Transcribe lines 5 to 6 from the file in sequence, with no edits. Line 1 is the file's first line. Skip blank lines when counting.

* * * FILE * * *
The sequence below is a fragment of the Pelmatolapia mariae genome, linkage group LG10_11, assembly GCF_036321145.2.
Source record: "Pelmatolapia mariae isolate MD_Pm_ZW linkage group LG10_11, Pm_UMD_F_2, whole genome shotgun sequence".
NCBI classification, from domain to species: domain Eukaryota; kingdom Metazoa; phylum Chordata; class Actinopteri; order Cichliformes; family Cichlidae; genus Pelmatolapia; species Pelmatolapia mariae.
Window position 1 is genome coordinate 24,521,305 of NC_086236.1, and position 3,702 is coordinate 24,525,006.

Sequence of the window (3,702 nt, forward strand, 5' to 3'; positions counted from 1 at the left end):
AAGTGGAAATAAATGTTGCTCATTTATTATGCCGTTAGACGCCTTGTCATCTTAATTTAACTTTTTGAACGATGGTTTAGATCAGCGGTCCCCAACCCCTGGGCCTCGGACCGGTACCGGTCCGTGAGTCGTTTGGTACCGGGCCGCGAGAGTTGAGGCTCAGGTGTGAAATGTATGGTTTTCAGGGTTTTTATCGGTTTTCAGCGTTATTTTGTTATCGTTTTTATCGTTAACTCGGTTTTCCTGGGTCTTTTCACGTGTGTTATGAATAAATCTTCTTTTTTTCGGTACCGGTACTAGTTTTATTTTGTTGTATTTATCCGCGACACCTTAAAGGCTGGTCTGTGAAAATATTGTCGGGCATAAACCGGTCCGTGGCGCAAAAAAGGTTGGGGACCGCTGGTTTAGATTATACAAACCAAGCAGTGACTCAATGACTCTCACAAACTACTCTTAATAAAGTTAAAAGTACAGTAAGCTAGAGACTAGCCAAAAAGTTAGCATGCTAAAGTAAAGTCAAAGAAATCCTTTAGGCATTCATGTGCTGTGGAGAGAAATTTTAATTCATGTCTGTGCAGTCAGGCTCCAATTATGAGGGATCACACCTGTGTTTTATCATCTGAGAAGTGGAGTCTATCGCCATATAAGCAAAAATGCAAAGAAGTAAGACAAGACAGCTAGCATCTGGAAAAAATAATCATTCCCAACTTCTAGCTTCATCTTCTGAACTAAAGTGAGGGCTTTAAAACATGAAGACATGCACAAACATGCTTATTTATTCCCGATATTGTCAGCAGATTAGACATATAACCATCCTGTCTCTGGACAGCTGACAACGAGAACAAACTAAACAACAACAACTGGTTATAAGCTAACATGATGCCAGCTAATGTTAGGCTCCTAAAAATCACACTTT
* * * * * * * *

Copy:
Sequence of the window (3,702 nt, forward strand, 5' to 3'; positions counted from 1 at the left end):
AAGTGGAAATAAATGTTGCTCATTTATTATGCCGTTAGACGCCTTGTCATCTTAATTTAACTTTTTGAACGATGGTTTAGATCAGCGGTCCCCAACCCCTGGGCCTCGGACCGGTACCGGTCCGTGAGTCGTTTGGTACCGGGCCGCGAGAGTTGAGGCTCAGGTGTGAAATGTATGGTTTTCAGGGTTTTTATCGGTTTTCAGCGTTATTTTGTTATCGTTTTTATCGTTAACTCGGTTTTCCTGGGTCTTTTCACGTGTGTTATGAATAAATCTTCTTTTTTTCGGTACCGGTACTAGTTTTATTTTGTTGTATTTATCCGCGACACCTTAAAGGCTGGTCTGTGAAAATATTGTCGGGCATAAACCGGTCCGTGGCGCAAAAAAGGTTGGGGACCGCTGGTTTAGATTATACAAACCAAGCAGTGACTCAATGACTCTCACAAACTACTCTTAATAAAGTTAAAAGTACAGTAAGCTAGAGACTAGCCAAAAAGTTAGCATGCTAAAGTAAAGTCAAAGAAATCCTTTAGGCATTCATGTGCTGTGGAGAGAAATTTTAATTCATGTCTGTGCAGTCAGGCTCCAATTATGAGGGATCACACCTGTGTTTTATCATCTGAGAAGTGGAGTCTATCGCCATATAAGCAAAAATGCAAAGAAGTAAGACAAGACAGCTAGCATCTGGAAAAAATAATCATTCCCAACTTCTAGCTTCATCTTCTGAACTAAAGTGAGGGCTTTAAAACATGAAGACATGCACAAACATGCTTATTTATTCCCGATATTGTCAGCAGATTAGACATATAACCATCCTGTCTCTGGACAGCTGACAACGAGAACAAACTAAACAACAACAACTGGTTATAAGCTAACATGATGCCAGCTAATGTTAGGCTCCTAAAAATCACACTTT